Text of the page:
a. Cost and revenue model spreadsheet. Recommend you build one. This forces you to understand the concepts. Later you can use one you find. Get people to challenge it. Use BP. Join a local REI investment group. Start to disassociate with everyone who lets you know you will fail. Because there will be every reason "to" fail. That's the fun after a while of doing REI or development.

b.  Develop a project or property review checklist.  See my post on Checklist 101 for Self Storage.  Change it to fit your type of Commercial.

c.  Develop a contact list.  Name, profession, phone, address, email, etc.  Don't just fill it in.  As your engaging people, ask for who they recommend.  Realtor, Attorney, Zoning department, electrician, plumber, banker, insurance,  etc.  This will become your team.  Don't penny pinch them or treat them as workers.  They don't need you.

d.  Here's a test run.  Look up Loopnet San Diego, Carlton Oaks Drive, Santee, CA.  Put a business model together.  Do all the research to buy and develop this property into a Solar Farm.  Don't just look at the obvious. Example: make money making electricity.  Your in California.  Sell to other people "Green".  Your going to find every reason this project won't work.  Walk thru the process to make it work.  Zoning, rezoning, wetlands, etc.

e.  How much money you have?  Don't want to know.  Make an offer on this property.  They are asking $182,000.  Offer $50,000 subject to 30 day due diligence and zoning changes if needed; or wetland study, etc.  If you can't do $50,000 offer your amount $xx,xxx.  What happens if they accept your offer?  Your a sales person.  3.47 acres of nature in San Diego?  Think Tiny house, camp ground, rental day park, open air wedding, etc, get crazy. 

f.  As your doing this, develop your checklists, models and contacts.  Access, zoning, water, sewer, insurance, fire hydrant, etc.

g.  Have all of the above reviewed.  Tell the story and ask for input or other peoples spin on the project.

h.  Done with that one?  Try 3940-3946 Alta Loma dr, Bonita.  I like trash.  Figure out the angles to use on this property.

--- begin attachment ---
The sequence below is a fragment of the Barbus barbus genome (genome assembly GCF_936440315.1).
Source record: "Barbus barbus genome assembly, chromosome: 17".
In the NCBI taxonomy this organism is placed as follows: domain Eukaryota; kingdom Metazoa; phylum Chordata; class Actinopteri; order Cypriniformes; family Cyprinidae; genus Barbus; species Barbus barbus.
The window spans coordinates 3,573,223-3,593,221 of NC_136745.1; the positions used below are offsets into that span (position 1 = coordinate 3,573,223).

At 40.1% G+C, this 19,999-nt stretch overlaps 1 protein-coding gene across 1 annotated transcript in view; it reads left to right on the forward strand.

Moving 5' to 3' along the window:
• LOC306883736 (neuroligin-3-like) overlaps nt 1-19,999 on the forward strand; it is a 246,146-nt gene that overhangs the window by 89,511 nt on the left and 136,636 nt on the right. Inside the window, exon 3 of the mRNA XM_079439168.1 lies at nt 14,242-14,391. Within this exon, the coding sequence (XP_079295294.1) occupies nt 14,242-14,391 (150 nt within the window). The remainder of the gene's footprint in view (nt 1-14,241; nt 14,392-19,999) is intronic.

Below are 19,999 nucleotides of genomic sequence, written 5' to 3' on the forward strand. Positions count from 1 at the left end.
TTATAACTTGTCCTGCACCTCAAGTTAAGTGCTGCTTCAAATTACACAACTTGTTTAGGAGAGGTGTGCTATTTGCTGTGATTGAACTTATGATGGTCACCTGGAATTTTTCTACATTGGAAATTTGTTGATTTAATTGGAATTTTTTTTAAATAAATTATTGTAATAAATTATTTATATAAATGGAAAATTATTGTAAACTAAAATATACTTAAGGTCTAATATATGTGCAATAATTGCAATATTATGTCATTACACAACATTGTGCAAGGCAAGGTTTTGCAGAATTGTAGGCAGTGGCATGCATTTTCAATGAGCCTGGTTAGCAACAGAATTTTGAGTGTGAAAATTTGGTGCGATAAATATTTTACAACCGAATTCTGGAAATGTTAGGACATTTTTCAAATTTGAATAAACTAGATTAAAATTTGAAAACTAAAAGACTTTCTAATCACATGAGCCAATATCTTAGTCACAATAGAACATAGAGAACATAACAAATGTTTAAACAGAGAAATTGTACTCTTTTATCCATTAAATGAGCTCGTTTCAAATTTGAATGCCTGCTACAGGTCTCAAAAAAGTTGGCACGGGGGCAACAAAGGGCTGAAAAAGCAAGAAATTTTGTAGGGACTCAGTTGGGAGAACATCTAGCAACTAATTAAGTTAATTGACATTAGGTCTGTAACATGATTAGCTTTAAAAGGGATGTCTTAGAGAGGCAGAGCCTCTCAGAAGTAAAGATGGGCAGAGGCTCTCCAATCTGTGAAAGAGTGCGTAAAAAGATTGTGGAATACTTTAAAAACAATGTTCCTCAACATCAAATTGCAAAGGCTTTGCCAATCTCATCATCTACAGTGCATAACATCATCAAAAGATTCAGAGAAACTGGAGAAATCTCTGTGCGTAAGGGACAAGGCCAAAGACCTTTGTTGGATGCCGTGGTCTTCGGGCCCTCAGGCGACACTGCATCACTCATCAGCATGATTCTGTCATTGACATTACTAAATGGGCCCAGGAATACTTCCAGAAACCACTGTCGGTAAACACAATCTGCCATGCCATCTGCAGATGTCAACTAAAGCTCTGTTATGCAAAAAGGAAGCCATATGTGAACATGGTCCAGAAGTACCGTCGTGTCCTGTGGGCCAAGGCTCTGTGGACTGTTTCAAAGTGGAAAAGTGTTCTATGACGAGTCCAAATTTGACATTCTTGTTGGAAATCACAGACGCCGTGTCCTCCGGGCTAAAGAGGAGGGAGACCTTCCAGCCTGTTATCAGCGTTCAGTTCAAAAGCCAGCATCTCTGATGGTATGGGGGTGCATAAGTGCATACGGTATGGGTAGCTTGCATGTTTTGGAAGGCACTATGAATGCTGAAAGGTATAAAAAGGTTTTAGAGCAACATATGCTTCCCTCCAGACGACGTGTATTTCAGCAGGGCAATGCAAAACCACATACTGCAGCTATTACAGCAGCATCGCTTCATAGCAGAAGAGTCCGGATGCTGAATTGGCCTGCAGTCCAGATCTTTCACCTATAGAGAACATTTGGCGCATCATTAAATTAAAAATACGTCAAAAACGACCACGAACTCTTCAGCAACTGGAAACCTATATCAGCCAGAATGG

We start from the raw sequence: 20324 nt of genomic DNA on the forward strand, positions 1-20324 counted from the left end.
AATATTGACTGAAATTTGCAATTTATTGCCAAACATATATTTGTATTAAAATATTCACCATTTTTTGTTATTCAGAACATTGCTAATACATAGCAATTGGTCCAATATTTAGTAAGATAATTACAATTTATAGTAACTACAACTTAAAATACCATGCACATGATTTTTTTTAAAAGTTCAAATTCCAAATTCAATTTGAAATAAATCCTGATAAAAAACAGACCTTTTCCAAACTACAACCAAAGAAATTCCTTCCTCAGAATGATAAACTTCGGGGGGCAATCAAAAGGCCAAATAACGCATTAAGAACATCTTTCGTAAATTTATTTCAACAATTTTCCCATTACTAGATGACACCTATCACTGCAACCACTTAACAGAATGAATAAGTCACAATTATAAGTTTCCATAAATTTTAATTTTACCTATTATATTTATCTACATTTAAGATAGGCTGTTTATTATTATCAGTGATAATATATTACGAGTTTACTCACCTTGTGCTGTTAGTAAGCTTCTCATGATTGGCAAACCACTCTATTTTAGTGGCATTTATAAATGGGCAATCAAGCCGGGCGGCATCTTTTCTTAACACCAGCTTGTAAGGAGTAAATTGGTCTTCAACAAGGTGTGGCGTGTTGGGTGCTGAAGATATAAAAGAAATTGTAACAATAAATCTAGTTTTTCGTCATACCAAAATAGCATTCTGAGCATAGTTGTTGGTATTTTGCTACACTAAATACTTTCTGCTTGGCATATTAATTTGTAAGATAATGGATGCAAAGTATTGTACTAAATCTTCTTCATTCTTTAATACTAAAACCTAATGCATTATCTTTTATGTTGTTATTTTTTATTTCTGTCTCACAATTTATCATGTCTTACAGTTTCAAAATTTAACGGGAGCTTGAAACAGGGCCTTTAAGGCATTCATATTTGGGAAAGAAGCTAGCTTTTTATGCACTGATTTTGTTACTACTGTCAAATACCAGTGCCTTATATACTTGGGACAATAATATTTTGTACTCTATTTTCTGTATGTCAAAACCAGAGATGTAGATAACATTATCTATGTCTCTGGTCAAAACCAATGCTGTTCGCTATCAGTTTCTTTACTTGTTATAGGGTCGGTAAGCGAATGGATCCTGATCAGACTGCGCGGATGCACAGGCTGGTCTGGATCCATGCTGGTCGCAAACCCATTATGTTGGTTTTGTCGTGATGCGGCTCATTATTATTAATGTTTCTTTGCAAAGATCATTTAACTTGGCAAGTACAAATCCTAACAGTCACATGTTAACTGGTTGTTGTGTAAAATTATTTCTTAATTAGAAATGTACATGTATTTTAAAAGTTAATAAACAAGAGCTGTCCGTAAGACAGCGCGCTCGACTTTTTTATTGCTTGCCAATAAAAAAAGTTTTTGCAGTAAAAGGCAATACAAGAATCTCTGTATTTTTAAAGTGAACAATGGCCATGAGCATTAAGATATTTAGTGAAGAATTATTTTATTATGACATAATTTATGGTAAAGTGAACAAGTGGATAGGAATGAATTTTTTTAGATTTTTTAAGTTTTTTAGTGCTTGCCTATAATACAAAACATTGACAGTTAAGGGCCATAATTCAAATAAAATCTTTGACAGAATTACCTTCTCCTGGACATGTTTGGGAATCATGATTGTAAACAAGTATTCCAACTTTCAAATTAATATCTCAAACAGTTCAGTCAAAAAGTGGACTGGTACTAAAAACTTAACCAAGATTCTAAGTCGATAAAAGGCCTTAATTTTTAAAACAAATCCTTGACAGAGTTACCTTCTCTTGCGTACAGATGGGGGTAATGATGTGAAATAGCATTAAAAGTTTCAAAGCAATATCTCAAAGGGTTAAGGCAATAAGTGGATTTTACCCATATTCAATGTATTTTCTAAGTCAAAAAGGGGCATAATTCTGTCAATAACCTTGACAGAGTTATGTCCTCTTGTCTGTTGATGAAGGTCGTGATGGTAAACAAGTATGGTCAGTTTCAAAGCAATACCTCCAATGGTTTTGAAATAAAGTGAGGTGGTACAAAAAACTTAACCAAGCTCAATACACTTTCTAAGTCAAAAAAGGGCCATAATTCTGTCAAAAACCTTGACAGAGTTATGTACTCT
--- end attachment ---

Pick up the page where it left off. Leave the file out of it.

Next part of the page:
Each one of these, put a post on BP.  Tell all of the info and what angles.  Ask people for the angles they would have taken on all aspects.  Bargaining, financing, use, etc.

After you have done 10 analysis like the above. Your ready for Commercial REI.

I didn't learn stock market investing until I actually invested in the market.  Made a good profit on my first 19 trades, then lost it "all" on the 20th trade.  I got too "smart".  Learned an investment can truly go to zero.  Luckily I had already asked myself the first question above, what is my risk of failure.

Start small and Make Your Big Mistakes Early.

Look forward to your posts on your analysis.

Hi Michael! There's a lot to take in when getting started, and it can be easy to feel stuck. Hang in there! Also wanted to share that BiggerPockets is launching a pro-exclusive 12 week Rookie Bootcamp in late August, with Ashley Kehr leading the way. It's a mix of on demand videos, live Q&A sessions, and a step-by-step curriculum to help you get your next deal. Sharing in case it would be helpful to create a structured learning process and action plan while meeting likeminded folks! You can learn more here.

@Cody Lewis

Thanks so much for the insight. I completely agree with you. I need to make a decision on what path to take. The past week I've been reaching out to coaches and brokers and plan to go full speed. 

@Clarissa Jones

Excited for you and your new journey as well and I wish you the best! Thanks for the encouragement and I'm definitely up for connecting. 

@Alex S.

I think $20K is a bit high as well. I found a mastermind that meets virtually each day with different people from an investment firm for $3k for the year. Sounds a bit better. I love the idea of a 4plex but am wondering if I may need to do it somewhere that's NOT San Diego? What do you think? A bit pricey here. Thanks again, bro!

@Nicholas DeCespedes

Starting small might be my best bet. Of course I want to go as big as possible in the beginning, but that may be the best way to get a foot in a door. Those relationships are exactly what I'm looking for. Your advice means a lot, thank you. 

@Henry Clark

Wow! I love this idea. Very practical and I can start it right away. Your in depth response is amazing. Already started on the contact list, just need to keep pushing. Having a sales background, I'm prone to want to make deals happen quickly and smoothly for both parties. However, I'm realizing this is much more education and critical thinking in order to build the foundation first. I really really appreciate it, Henry.